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Oranges squash unemployment

“It was just another project given to individuals – probably to grow some vegetables to sell and make a living from,” explains project manager Benet Malungani. However, with 10 hectares each, the community realised that they could start a successful farming business if they pulled their resources together. So they joined forces to form a 300-hectare citrus farm.

Today, the project called Mabunda Farm is the biggest community project in the Mopani district agricultural sector and employs more people in the surrounding villages than any other project. It boasts 60 permanent employees and more than 300 seasonal workers, many of whom had no income before.   

Challenges

According to the village headman, Billy Nkuna, the project benefits the whole community. The Mabunda Royal Family earns R18 000 per season for renting the land, which is used to alleviate poverty in the village. “On top of that, it is also used to support schools in the area with computers and uniforms.”

Project manager Malungani agrees that the project is doing great things in the community. However, he says they can do even better, but some challenges are standing in their way. “We could double the employment number if it weren’t for the problems we have with storing and transporting our produce.”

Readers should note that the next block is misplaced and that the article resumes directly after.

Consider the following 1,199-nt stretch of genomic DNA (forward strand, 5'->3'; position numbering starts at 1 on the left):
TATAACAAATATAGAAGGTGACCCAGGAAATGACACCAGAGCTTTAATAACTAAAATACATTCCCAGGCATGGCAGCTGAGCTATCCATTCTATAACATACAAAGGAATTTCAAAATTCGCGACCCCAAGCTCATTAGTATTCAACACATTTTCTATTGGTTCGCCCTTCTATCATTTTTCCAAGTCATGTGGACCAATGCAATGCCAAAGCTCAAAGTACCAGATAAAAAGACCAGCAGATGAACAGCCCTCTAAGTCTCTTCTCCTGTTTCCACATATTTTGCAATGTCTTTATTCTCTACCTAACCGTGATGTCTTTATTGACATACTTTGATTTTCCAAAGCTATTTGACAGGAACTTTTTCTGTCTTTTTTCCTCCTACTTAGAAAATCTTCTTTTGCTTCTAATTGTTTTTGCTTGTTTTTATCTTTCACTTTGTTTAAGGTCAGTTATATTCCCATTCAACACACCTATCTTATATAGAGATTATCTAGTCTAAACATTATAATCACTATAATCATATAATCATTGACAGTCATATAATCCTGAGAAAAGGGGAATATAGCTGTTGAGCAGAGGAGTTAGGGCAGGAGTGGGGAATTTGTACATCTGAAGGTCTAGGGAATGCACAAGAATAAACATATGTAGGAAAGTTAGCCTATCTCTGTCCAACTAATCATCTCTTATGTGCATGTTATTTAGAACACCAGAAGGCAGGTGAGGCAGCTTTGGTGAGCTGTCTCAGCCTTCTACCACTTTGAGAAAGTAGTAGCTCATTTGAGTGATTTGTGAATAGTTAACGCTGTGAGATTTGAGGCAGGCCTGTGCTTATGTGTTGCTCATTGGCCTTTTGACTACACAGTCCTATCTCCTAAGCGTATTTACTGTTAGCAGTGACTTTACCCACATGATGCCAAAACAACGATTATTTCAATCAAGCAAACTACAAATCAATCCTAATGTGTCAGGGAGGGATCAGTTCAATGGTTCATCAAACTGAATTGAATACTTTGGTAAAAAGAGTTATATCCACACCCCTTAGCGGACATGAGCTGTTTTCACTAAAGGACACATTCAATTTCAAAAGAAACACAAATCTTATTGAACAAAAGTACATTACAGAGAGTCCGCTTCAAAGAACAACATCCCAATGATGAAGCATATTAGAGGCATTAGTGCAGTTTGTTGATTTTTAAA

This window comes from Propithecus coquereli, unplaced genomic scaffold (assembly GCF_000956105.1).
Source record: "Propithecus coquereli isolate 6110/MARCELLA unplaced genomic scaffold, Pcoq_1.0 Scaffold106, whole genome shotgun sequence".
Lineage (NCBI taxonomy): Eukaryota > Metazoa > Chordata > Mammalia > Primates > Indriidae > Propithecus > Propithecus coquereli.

He said several brokers decided not to work with them anymore because the poor roads had damaged their trucks.

Commercial road

Appealing to government to build them a tarred road, Malungani said, “We now depend on one broker who charges an exorbitant fee to transport our products to the market. Last year, we sold 256 packaging crates. If it weren’t for the gravel road, which squashes our oranges and weakens our market value, we could have made a bigger profit,” he said. Better roads will also help them to put plans in place to expand their business, he added.

Meanwhile, Mopani district mayor Joshua Matlou said he would appeal to the MEC for Roads and Transport to tar the road as a matter of urgency to make business activities more viable. “This is what we call a commercial road, and it’s very crucial that it’s tarred. I will therefore urge the MEC for Roads and Transport to consider it.”

-Collins Ndlovu